Puritan Prayers - The Valley of Vision, The Word

The Father’s Care

I have recently been struck by the extent of the care my Father has for me. He loved me long before my birth, and will love me unto death and beyond. This love is demonstrated in the death of Christ, and His affection continues and will never cease to amaze me. He is so long-suffering; He endures my betrayal and treason, welcoming me home with open arms, even though I sin against Him time and time again.  A passage that has recently impacted me: Isaiah 46: 3, 4 “Listen to Me, O house of Jacob, all the remnant of the house of Israel, who have been borne by me from before your birth, carried from the womb; even to your old age I am He, and to gray hairs I will carry you. I have made, and I will bear; I will carry and will save.” 

Love Lustres At Calvary

My Father,

Enlarge my heart, warm my affections, open my lips, 

supply words that proclaim, ‘Love lustres at Calvary.’

There grace removes my burdens and heaps them on thy Son, made a transgressor, a curse, and sin for me;

There the sword of the justice smote the man, thy fellow;

There thy infinite attributes were magnified, and infinite atonement was made;

There infinite punishment was due, and infinite punishment was endured.

Christ was all anguish that I might be all joy, cast off that I might be brought in, trodden down as an enemy

that I might be welcomed as a friend, surrendered to hell’s worst that I might attain heaven’s best,

stripped that I might be clothed, wounded that I might be healed, athirst that I might drink,

tormented that I might be comforted, made a shame that I might inherit glory, entered darkness that I might have eternal light.

My Saviour wept that all tears might be wiped from my eyes,

groaned that I might have an endless song,

endured all pain that I might have unfading health,

bore a thorny crown that I might have a glory-diadem,

bowed His head that I might uplift mine,

experienced reproach that I might receive welcome,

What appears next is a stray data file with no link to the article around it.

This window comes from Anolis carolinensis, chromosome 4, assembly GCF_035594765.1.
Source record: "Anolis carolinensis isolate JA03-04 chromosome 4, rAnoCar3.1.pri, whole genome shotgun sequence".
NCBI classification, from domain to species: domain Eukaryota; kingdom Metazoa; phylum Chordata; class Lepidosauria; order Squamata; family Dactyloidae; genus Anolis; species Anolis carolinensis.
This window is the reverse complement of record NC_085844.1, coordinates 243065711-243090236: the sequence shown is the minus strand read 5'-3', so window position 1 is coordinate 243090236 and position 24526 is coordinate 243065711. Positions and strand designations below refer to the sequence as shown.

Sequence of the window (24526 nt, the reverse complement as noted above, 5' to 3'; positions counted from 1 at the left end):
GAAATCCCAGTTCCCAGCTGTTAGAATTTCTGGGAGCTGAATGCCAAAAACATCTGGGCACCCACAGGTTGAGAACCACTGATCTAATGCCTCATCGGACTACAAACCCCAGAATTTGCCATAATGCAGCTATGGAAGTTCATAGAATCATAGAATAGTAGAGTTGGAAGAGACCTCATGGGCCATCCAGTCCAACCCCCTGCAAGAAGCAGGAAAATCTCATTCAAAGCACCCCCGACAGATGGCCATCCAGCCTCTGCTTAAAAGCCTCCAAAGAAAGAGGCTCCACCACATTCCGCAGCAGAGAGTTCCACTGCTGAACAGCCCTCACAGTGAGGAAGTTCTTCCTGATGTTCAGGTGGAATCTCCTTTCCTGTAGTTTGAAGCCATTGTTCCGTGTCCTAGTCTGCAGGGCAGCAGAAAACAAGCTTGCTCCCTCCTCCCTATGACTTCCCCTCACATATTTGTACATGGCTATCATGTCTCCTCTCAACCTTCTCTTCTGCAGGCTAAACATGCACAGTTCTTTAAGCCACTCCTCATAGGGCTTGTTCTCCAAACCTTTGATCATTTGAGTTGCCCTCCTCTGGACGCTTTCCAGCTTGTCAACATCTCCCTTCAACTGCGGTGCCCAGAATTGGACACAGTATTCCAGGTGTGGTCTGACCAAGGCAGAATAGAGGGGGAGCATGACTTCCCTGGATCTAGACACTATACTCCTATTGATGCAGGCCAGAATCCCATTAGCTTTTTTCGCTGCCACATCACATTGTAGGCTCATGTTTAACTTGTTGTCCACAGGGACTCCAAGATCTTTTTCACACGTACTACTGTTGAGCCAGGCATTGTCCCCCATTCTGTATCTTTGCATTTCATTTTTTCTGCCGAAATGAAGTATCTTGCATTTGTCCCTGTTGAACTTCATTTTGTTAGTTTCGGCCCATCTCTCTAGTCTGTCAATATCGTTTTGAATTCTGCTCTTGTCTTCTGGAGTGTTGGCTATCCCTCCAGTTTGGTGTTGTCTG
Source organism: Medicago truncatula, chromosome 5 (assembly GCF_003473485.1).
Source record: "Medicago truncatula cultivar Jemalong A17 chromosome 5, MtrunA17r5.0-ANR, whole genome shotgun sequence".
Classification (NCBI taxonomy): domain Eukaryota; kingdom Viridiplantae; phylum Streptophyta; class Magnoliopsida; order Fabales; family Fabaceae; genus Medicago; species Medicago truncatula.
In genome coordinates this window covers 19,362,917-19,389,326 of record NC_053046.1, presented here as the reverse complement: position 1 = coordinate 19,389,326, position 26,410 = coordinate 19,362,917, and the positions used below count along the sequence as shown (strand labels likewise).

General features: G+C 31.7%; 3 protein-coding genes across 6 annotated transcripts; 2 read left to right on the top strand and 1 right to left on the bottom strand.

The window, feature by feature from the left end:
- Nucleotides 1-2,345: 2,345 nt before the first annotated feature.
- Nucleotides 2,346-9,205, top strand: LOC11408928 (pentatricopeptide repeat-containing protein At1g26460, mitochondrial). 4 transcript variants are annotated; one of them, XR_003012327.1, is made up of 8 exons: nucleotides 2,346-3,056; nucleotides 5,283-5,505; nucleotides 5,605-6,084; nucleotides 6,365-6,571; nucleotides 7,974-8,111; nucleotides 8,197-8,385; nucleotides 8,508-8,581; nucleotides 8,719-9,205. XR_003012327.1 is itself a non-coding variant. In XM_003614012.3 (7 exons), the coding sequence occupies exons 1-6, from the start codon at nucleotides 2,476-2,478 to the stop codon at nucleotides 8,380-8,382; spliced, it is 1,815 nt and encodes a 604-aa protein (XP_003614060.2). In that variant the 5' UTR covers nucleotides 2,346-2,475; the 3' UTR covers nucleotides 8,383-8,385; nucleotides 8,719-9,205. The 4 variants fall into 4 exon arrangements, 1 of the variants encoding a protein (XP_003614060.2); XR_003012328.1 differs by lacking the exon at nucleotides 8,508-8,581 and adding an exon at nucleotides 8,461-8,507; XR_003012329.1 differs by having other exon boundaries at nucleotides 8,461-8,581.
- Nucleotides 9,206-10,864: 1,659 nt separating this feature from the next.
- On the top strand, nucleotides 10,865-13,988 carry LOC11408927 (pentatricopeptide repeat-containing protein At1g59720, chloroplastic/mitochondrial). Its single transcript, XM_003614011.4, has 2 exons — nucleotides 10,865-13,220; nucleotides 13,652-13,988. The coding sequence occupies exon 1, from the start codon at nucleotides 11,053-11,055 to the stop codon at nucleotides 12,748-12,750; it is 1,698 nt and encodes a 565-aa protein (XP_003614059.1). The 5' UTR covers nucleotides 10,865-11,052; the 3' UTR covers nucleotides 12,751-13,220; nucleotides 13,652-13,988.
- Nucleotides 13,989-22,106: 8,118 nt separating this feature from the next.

closed His eyes in death that I might gaze on unclouded brightness,

expired that I might live forever.

O Father, who spared not thine only Son that thou mightest spare me,

All this transfer thy love designed and accomplished;

Help me to adore thee by lips and life.

O that my every breath might be ecstatic praise, my every step buoyant with delight, as I see my enemies crushed,

Satan baffled, defeated, destroyed, sin buried in the ocean of reconciling blood, hell’s gates closed, heaven’s portal open. 

Go forth, O conquering God, and show me the cross, mighty to subdue, comfort, and save.

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Reflect On The Wonder Of The Cross

I haven’t posted anything in a long time, and have so much I could say. Unfortunately, I don’t have very much time, so I can’t quite update you all on what has occupied my summer yet, but I can give some quick encouragement. The easiest way to do this: quote someone who is more spiritually mature than I. Ironically, this man, C.J. Mahaney, also happens to be quoting others. I hope you find this as edifying as I did.

“Martin Lloyd-Jones wrote the following about the surest way to pursue humility:

There is only one thing I know of that crushes me to the ground and humiliates me to the dust, and that is to look at the Son of God, and especially contemplate the cross. 

When I survey the wondrous cross 

On which the Prince of Glory died,

My richest gain I count but loss

And pour contempt on all my pride

Nothing else can do it. When I see that I am a sinner… that nothing but the Son of God on the cross can save me, I’m humbled to the dust… Nothing but the cross can give us this spirit of humility.

“John Stott helps us understand why the cross has this powerful effect:

Every time we look at the cross Christ seems to be saying to us, ‘I am here because of you. It is your sin I am bearing, your curse I am suffering, your debt I am paying your death I am dying.’ Nothing in history or in the universe cuts us down to size like the cross. All of us have inflated views of ourselves, especially in self-righteousness, until we have visited a place called Calvary. It is there, at the foot of the cross, that we shrink to our true size.

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